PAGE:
There was complete silence as the sergeant stared at the last survivor of his investigation. The boy was about a year old, his eyes enormous with shock. As they looked at him an arc of urine gleamed in the air, and the stockman stumbled backwards in an effort to avoid it, holding the small figure at his one arm’s length and cursing.
One of the trackers laughed out loud, then covered his mouth apologetically with his hand.
Cleary saw a sudden, vivid image of his own two small children back in their clean, neat home in Springvale. His youngest was about the same age, but this was a different species altogether. One of the big fella’s bastards, presumably, but he had the Aboriginal nose and dark brown eyes. A black bastard, then.
The entire detail was looking at him, waiting for orders, and the sergeant nodded. ‘Get rid of it,’ he said shortly.
‘… waltzing Matilda, waltzing Matilda,
you’ll come awaltzing Matilda with me,
and she sang as she watched you
sleeping in your mother’s arms,
you’ll come awaltzing Matlda with me… ‘
Hardly a song, more of a fervent prayer. Please God or anyone else who could help, was he asleep, finally? She kept swaying very gently in the rythmic rocking she had kept up for over twenty minutes now, and peered down very carefully into her baby’s face. The faintest gleam of an eye was still visible under one eyelid, but as she watched, the lid closed completely and she could breathe again.
She was so tired her own eyes began to close too. Why didn’t anyone warn you that motherhood was this hard? How could caring for a body this tiny and loving it so much be so exhausting? She kept rocking for at least another five minutes, drifting towards the crib, humming almost inaudibly over the murmur of voices rising from below them.
The moon was also rising in the afternoon sky, and she looked up at it. ’You keep watch over this baby and keep him safe,’ she whispered. ‘And his daddy, keep him safe too, d’you hear me.’
She touched the baby’s forehead with her lips and laid him as lightly as lamb’s wool under his mosquito netting.
The young stockman was holding the boy by one ankle and he handed him quickly to one of the native trackers. Cleary turned away, and if he heard the dull smack of the small body hitting a ghost gum trunk, he showed no sign.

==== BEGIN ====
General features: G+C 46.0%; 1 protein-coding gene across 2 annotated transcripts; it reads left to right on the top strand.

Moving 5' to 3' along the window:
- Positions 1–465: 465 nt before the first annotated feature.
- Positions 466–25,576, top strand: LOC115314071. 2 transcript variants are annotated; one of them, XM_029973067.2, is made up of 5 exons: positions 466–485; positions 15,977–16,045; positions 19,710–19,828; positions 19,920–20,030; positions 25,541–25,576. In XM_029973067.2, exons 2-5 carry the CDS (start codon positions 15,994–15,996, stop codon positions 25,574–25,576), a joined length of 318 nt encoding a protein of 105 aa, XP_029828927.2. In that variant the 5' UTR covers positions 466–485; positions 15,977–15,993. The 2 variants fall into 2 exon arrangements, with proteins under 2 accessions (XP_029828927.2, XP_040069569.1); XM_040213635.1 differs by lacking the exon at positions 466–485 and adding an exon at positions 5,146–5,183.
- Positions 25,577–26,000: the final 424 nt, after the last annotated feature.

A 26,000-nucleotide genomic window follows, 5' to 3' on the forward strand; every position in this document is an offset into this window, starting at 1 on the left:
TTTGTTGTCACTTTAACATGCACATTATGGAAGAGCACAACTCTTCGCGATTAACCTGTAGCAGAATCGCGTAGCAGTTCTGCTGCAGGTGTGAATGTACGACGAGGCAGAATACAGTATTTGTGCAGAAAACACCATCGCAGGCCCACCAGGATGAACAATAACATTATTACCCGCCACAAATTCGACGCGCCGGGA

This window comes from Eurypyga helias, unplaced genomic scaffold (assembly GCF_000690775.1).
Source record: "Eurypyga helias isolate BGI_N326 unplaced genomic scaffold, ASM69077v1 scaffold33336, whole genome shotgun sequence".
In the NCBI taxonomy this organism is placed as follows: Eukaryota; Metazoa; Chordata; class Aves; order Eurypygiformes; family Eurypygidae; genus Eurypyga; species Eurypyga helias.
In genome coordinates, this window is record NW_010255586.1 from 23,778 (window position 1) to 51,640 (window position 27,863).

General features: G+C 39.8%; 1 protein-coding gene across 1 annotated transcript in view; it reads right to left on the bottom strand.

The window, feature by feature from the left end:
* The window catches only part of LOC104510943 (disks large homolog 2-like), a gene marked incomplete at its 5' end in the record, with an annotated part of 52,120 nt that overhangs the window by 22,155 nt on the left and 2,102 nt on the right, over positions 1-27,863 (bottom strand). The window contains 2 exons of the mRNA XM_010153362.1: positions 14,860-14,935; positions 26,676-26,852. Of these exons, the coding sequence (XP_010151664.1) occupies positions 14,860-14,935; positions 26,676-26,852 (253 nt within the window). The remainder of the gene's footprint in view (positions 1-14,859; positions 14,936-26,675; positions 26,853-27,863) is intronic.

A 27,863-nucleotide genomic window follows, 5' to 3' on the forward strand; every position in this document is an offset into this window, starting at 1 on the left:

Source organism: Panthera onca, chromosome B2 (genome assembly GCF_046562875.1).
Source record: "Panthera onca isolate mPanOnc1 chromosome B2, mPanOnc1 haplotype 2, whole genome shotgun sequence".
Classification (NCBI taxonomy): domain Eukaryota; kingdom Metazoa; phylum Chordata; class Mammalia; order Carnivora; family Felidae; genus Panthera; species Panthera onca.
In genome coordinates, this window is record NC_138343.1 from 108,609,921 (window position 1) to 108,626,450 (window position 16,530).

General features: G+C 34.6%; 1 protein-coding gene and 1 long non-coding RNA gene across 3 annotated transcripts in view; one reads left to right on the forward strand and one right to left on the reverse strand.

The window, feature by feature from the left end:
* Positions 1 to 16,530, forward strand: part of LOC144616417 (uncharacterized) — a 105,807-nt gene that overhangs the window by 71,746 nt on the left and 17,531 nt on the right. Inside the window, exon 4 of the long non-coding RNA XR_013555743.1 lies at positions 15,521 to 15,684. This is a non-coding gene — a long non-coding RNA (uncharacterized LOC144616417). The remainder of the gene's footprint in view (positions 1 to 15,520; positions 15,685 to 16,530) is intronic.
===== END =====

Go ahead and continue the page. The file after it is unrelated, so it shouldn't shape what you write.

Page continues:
He carried on issuing orders to the trackers to collect their shell casings and move back to the horses. There was half an hour of daylight left, time enough for the trackers to find another waterhole and make camp a decent distance from this midden.
The trackers were chattering and laughing as they returned to the horses. The young stockman caught up with the senior constable and walked alongside him. ‘D’you reckon this lot did it?’ he asked.
‘Not at all,’ said Cleary. He stopped for a moment and glanced briefly at the junior constable, who was walking alone, picking his way between the sparse tussocks of long, dry grass, his eyes on the ground.
‘The bush blacks will have done it, but they’re all in it together. They’re all part of the problem.’ The senior constable cleared his throat and spat into the pale, pink dust. It darkened as it absorbed his spittle to a deeper red.
The young stockman looked at him sideways. Won’t there be trouble? I mean, we’re on Warrigal here. Won’t Gallagher and Kidman kick up a stink about this happening on their property?’
Cleary stopped and turned to the younger man and smiled. ‘Listen, Bluey boy, we got the nod for this right from the top. How do you think these animals got permission to travel here?’
He jerked a thumb at the gaggle of trackers, then clapped the stockman on the back. ‘It’s time we got shot of these vermin once and for all, and those bleeding hearts aren’t here to squeal about it, are they now? They’re away fighting for the bastard English in their bloody war… a war that’s cost you an arm and nearly a leg. We’re Australians, Bluey boy, and this is our country we’re fighting for here, and you and me we’re going to make sure we’re going to sort this out while those bigshots are looking the other way.’
Sergeant Cleary walked on through the low rays of sunshine streaming through the trees, reloading his revolver as he went.
Behind him, a thin trickle of smoke rose from the trees into the darkening blue of the sky, and from the far side of the billabong came the liquid, dissonant song of a butcher bird.